Tell You a little story and it won’t take long,
‘Bout a lazy farmer who wouldn’t hoe his corn.
The reason why I never could tell,
That young man was always well.
He planted his corn in the month of June.
By July it was up to his eyes.
Come September, came a big frost.
And all the young man’s corn was lost.
Writer(s): ALISON KRAUSS, PATRICK BRAYER, JERRY DOUGLAS, RON BLOCK, BARRY BALES, DAN (T) TYMINSKI
Every year when I’m weeding sweet corn this song comes to me. I sing it while I’m pulling all the pig weed out of my corn rows. Pig weed, if you aren’t familiar, is so thorny it is hard to have gloves thick enough not to get pierced. When I researched pigweed for a scientific name, I came upon this.
Amaranthus spinosus, commonly known as the spiny amaranth, spiny pigweed, prickly amaranth or thorny amaranth, is a plant is native to the tropical Americas, but is present on most continents as an introduced species and sometimes a noxious weed. It can be a serious weed of ricecultivation in Asia.
In Khmer language, it is called pti banlar and in Vietnamese giền and its ash was historically used as a grey cloth dye.
Phat phak khom is a Thai stir-fried dish of the young shoots of the Amaranthus spinosus. This version is stir-fried with egg and minced pork.
Like several related species, A. spinosus is a valued food plant in Africa. It is valued also in Thai cuisine, where it is called phak khom (Thai: ผักขม). In Tamil, it is called mullik keerai. In Sanskrit, it is called tanduliyaka. It is used as food in the Philippines, where it is called kulitis. The leaves of this plant, known as massaagu in the Maldivian language, have been used in the diet of the Maldives for centuries in dishes such as mas huni. In Mexico, it is among the species labelled Quelite quintonil in Mexican markets. In Bangladesh it is called “Katanote (কাটানটে)”. In Manipuri, it is called” Chengkrook” and is used as food in stir-fry and in broths mixed with other vegetables.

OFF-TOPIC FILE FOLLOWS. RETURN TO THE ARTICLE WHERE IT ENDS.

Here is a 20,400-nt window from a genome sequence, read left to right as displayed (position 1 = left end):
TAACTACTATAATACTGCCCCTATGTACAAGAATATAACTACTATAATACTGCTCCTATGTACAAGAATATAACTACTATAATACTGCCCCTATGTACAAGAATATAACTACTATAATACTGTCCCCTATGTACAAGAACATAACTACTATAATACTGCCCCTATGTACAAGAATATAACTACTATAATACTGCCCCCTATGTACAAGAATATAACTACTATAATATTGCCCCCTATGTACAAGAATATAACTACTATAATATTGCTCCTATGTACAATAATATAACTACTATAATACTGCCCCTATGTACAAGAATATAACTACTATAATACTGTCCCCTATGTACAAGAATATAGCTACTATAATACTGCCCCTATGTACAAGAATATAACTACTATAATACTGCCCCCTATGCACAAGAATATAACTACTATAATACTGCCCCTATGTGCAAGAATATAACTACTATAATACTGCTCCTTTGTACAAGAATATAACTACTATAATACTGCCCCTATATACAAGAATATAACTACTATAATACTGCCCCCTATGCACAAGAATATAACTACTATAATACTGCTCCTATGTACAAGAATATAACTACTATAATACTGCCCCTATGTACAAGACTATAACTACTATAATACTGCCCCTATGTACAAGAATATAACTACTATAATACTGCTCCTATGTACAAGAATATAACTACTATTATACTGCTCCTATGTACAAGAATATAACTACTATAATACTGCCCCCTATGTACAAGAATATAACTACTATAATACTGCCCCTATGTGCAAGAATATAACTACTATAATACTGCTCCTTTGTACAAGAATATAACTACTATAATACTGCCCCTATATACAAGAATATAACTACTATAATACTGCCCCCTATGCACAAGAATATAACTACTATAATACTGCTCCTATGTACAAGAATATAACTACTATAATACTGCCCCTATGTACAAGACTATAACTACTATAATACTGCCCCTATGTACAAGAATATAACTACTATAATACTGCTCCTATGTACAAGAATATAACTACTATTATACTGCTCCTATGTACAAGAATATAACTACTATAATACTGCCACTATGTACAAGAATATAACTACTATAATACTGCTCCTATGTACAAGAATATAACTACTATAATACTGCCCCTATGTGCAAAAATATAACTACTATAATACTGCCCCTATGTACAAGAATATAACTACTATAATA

In the folk medicine of India, the ash of fruits of Amaranthus spinosus is used for jaundice. Water extracts from its roots and leaves have been used as a diuretic in Vietnam.
Who would know, such a mean and ugly plant could be used for so many things. I am changing my attitude towards pigweed. Perhaps I should be cultivating it instead of pulling it out!!
What’s in the bucket: PIGWEED! Just kidding. Cilantro, kale, summer squash, beets, romaine and red leaf lettuce, young onions.
Recipe from the Kitchen Paper for Beet and cilantro gazpacho. Yum, wish I had cucumbers coming in too – but they are easy to find. Main Street market had plenty last week!
- 4 large beets
- 1/2 cup fresh cilantro leaves
- 2 garlic cloves
- 2/3 cup chopped cucumber, plus more for garnish
- 1/3 cup diced red onion, plus more for garnish
- 1 Tbsp apple cider vinegar
- ½ tsp salt
- ¼ tsp fresh ground pepper
- To garnish: micro greens, extra cucumber, red onion, cubed beets, cilantro, yogurt, salt & pepper
- In a large pot, cover the beets with water, and bring to a boil. Cover, and reduce to a simmer. Let the beets cook for 40-50 minutes, or until tender.
- Remove from heat, and let cool to room temperature (remove the beets from the water to speed this process up). Save the cooking water!
- When the beets are cool, use your hands to remove and discard the skin.
- Save one beet to cube and use as a garnish. Put the rest of the beets, along with the cilantro, garlic, cucumber, onion, apple cider vinegar, salt, and pepper in a blender. Add two cups of the reserved cooking liquid, and blend until smooth. Add more liquid as needed, along with salt & pepper to taste.
- Serve the soup cold, topped with micro greens, extra cucumber, red onion, cubed beets, cilantro.
Happy Eating and thanks for buying local food from Circle S Farm!!